I find it risky to read when I’m writing intensely. When I do read, I sometimes find that my writing sounds like Molly McClosky for a few pages, then Sally Rooney for another few before, maybe, Ian McEwan takes over until the end of the chapter. You get the picture.
But often books just sneak their way into my life and demand to be read. This was the case with the novel I just finished reading, Yellowface, by R.F. Kuang, It’s about a struggling novelist who steals the plot of her smashingly successful novelist friend, who has died suddenly. The novel takes a satirical look at current notions of race and cultural appropriation, and provides a scathing—yet, I fear, accurate— critique on the modern day publishing industry. If I had known, before I took up writing, what I learned in this very funny book about publishing, I might have picked a more lucrative and steady field of work like—perhaps—baton-twirling?
The New York Times, in its weekly “By the Book” column, asks well-known writers what they are reading. As I wait to be asked (and I’m sure it will happen at any moment) I’m happy to tell you that I’ve just started Act of Desperation by Megan Nolan. And the stack of books in my study, which I hope to get to next, includes: Collected Works by Lydia Sandgren, Snow Road Station by Elizabeth Hay, and Rosewater by Liv Little.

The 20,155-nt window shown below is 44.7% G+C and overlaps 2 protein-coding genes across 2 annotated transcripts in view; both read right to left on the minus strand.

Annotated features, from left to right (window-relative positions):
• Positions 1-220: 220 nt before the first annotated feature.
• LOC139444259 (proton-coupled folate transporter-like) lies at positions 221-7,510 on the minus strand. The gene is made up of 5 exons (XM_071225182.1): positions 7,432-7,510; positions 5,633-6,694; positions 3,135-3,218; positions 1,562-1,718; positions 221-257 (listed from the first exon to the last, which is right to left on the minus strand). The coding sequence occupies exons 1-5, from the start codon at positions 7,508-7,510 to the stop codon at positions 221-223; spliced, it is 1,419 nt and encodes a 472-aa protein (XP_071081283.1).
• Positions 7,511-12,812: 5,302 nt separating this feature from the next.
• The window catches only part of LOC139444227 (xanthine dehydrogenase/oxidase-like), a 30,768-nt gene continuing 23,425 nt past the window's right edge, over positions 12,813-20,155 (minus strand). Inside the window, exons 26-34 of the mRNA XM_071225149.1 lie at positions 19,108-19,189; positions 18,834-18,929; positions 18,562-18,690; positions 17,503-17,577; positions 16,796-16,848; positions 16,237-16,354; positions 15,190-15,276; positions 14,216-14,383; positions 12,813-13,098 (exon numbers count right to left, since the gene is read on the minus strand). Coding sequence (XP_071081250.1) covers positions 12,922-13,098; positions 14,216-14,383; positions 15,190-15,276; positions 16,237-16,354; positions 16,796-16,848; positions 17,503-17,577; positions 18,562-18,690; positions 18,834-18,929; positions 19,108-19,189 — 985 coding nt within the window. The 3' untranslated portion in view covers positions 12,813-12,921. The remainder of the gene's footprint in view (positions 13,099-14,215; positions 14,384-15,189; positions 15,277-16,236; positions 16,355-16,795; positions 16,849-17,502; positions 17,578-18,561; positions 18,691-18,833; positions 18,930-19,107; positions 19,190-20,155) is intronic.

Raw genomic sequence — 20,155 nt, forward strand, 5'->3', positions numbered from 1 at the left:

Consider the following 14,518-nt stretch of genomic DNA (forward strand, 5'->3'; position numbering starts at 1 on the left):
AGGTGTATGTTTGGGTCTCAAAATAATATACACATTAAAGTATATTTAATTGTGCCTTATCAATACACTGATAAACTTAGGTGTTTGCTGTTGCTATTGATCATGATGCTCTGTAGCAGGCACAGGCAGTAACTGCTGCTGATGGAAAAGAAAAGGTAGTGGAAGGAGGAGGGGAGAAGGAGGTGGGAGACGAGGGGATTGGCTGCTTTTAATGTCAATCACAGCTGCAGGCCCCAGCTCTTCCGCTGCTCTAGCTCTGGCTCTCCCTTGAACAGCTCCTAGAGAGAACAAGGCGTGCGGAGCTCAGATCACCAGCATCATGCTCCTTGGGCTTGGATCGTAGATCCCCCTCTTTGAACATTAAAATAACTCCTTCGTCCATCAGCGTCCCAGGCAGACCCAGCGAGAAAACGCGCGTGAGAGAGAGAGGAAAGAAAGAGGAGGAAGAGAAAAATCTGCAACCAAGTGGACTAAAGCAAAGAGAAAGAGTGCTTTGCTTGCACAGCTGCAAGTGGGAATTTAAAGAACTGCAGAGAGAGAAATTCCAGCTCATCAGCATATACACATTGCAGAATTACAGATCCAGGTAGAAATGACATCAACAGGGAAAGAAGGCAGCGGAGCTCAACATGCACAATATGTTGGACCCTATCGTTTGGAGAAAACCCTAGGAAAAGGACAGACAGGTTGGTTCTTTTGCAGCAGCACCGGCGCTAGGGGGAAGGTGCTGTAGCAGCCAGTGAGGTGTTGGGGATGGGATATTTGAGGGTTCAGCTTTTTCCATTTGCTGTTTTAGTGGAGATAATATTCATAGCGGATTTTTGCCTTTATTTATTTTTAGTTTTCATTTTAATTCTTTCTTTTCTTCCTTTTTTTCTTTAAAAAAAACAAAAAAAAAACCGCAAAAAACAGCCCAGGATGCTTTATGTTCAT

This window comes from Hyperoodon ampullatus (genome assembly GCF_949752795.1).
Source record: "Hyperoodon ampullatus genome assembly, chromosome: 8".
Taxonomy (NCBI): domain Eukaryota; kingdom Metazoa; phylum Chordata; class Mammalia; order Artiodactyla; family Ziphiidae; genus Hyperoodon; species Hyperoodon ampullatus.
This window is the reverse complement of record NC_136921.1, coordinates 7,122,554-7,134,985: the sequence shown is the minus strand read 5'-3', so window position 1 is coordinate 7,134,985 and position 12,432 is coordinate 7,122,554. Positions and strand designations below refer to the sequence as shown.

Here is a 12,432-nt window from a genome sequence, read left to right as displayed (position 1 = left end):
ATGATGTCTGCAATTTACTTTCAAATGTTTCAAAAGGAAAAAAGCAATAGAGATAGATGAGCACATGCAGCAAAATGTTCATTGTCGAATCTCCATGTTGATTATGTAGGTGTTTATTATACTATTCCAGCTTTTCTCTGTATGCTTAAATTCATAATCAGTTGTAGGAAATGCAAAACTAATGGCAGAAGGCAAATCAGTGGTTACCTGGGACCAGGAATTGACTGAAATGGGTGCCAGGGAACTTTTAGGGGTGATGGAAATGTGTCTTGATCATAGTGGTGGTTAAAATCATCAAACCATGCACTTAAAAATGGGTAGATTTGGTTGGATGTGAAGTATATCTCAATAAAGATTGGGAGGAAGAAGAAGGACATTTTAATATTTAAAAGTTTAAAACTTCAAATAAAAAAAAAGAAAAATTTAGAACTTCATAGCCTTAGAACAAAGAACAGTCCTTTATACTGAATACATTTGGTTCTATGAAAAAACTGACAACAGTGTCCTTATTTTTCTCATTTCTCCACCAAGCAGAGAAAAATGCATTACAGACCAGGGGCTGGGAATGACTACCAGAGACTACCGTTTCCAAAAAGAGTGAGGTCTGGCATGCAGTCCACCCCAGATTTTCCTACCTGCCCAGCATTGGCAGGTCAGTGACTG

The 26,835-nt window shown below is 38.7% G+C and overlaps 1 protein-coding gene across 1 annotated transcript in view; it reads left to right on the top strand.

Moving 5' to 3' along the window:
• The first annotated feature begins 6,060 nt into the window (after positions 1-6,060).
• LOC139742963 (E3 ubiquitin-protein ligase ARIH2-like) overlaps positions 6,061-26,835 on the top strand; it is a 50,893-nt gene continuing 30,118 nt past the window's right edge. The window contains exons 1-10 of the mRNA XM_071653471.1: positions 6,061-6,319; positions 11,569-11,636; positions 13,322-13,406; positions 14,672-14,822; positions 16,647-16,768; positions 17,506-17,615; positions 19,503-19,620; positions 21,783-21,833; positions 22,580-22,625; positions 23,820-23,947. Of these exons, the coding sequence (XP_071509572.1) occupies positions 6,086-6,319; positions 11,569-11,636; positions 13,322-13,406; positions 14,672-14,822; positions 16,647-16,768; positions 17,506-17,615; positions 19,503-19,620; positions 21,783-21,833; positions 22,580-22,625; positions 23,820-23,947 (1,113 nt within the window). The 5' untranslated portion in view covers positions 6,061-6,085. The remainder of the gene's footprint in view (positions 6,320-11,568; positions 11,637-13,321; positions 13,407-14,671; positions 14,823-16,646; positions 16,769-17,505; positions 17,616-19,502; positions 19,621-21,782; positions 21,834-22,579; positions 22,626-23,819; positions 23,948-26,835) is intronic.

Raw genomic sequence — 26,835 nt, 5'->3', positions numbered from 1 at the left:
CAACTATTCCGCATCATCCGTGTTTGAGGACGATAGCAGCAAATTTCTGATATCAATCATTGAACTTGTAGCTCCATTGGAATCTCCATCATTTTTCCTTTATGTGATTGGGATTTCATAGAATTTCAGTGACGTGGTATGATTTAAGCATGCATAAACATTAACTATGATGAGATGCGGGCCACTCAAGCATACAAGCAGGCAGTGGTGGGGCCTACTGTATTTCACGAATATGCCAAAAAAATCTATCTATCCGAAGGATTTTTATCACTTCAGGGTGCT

But before I get to these, I’m planning to read, when it comes out shortly, my friend Amanda West Lewis’ new novel called Focus. Click. Wind. It takes place in Toronto during the VietNam war era—the era of deserters and draft dodgers and political protesters, many housed at Rochdale College. I lived in Toronto at that time (in fact, the commune I lived in took in a deserter) and I’m looking forward to revisiting the period in Amanda’s book, which is already being called a brilliant thriller.
Bobbie Jean Huff ’s poems, essays and stories have appeared in Canadian and US publications. In 2022 her debut novel, The Ones We Keep, was published by Sourcebooks.